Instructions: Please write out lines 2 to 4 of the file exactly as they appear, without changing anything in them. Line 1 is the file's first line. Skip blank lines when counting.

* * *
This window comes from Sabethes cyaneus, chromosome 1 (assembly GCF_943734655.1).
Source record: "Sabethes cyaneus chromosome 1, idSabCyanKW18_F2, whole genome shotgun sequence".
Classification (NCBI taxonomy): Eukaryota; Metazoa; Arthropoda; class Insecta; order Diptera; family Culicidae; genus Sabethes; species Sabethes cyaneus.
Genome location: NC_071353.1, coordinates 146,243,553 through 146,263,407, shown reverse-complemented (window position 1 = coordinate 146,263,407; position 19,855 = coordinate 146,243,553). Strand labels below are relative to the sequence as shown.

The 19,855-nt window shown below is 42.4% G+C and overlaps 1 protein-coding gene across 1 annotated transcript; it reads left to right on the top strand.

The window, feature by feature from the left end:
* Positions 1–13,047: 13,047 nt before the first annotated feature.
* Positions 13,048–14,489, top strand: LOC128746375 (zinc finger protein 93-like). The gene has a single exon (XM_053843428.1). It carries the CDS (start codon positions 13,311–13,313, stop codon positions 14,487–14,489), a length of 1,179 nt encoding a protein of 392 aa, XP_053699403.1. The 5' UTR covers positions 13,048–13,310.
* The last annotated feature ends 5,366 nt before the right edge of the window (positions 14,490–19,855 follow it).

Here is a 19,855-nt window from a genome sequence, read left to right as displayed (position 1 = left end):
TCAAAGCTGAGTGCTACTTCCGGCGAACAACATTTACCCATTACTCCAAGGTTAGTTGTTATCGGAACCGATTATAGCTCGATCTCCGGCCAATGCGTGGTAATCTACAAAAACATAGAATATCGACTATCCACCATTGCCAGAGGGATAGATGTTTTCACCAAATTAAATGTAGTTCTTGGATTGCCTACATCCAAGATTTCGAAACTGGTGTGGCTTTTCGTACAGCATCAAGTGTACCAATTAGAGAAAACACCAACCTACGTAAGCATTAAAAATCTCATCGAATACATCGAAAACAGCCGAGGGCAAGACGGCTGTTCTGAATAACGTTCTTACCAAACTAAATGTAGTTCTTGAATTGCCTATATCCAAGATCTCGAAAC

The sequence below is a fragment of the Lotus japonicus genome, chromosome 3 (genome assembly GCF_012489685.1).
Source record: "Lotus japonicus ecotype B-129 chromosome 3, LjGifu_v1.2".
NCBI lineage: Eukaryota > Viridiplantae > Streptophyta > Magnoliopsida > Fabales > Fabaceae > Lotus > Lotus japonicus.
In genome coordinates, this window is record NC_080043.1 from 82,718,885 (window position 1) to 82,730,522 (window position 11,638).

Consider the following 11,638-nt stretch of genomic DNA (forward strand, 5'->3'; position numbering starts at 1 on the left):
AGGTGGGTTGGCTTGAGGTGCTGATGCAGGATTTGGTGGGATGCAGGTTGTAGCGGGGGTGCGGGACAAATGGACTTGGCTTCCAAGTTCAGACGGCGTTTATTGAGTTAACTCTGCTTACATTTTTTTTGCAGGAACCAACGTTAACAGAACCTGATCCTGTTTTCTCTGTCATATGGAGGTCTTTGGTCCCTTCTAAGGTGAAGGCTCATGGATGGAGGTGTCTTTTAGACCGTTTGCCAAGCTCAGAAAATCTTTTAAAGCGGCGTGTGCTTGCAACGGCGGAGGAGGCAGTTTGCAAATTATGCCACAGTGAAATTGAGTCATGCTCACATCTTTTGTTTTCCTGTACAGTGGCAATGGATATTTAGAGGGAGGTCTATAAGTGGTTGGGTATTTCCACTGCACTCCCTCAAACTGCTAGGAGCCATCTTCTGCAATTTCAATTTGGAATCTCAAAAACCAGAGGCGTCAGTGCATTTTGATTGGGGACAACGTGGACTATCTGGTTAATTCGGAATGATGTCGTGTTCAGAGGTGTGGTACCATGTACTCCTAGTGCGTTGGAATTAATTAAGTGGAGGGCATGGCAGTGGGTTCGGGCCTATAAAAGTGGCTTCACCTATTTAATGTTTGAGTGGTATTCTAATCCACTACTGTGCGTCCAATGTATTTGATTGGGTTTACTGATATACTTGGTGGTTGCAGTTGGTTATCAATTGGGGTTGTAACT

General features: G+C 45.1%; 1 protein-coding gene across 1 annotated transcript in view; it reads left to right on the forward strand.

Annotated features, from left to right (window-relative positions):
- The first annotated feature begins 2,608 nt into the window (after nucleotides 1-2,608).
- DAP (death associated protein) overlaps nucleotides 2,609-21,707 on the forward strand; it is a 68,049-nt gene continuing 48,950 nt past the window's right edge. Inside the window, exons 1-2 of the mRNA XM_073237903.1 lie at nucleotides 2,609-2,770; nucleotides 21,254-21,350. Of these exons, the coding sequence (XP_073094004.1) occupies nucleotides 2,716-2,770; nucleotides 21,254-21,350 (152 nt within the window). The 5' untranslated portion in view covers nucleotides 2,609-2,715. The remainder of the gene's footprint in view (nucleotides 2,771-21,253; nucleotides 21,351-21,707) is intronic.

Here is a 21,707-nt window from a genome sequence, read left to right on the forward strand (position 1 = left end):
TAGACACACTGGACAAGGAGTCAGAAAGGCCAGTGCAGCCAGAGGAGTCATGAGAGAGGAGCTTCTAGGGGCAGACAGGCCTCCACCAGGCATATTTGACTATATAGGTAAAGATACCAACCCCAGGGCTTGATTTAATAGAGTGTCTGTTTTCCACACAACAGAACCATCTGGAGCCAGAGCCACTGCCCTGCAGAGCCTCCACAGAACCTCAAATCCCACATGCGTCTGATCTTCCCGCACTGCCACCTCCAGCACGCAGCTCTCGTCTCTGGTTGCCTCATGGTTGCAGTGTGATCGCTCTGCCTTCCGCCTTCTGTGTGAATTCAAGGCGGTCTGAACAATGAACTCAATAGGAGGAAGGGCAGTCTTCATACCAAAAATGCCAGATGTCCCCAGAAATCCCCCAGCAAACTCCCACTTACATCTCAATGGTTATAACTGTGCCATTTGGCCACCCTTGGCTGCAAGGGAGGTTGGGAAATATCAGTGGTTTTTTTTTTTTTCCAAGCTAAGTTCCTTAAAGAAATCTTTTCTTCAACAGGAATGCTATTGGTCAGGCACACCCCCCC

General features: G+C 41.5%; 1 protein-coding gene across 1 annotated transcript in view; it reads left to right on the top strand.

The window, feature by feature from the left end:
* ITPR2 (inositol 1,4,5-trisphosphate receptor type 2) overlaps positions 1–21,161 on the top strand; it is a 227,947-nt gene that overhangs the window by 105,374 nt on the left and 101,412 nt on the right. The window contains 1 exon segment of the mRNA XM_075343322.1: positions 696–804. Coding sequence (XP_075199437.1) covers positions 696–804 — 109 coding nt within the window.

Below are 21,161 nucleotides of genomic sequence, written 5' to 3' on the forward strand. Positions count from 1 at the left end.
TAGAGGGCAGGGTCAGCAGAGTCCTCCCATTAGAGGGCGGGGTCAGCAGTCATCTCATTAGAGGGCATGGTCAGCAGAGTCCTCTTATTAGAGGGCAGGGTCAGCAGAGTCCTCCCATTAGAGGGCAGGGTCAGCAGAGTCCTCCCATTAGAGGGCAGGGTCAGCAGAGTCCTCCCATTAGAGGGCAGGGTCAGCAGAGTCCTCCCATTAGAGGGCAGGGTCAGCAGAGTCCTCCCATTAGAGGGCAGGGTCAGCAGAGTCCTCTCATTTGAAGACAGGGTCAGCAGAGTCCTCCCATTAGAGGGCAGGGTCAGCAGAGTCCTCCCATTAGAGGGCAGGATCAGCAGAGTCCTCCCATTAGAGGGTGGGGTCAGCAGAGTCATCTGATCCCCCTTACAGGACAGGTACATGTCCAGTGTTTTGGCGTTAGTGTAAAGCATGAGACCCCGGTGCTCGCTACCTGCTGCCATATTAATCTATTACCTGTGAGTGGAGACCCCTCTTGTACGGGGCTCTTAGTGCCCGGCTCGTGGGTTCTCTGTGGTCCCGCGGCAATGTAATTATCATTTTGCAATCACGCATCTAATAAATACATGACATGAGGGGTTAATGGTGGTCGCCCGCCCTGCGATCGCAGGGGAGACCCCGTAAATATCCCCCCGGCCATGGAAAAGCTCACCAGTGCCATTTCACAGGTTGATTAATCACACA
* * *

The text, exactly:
Source record: "Sabethes cyaneus chromosome 1, idSabCyanKW18_F2, whole genome shotgun sequence".
Classification (NCBI taxonomy): Eukaryota; Metazoa; Arthropoda; class Insecta; order Diptera; family Culicidae; genus Sabethes; species Sabethes cyaneus.
Genome location: NC_071353.1, coordinates 146,243,553 through 146,263,407, shown reverse-complemented (window position 1 = coordinate 146,263,407; position 19,855 = coordinate 146,243,553). Strand labels below are relative to the sequence as shown.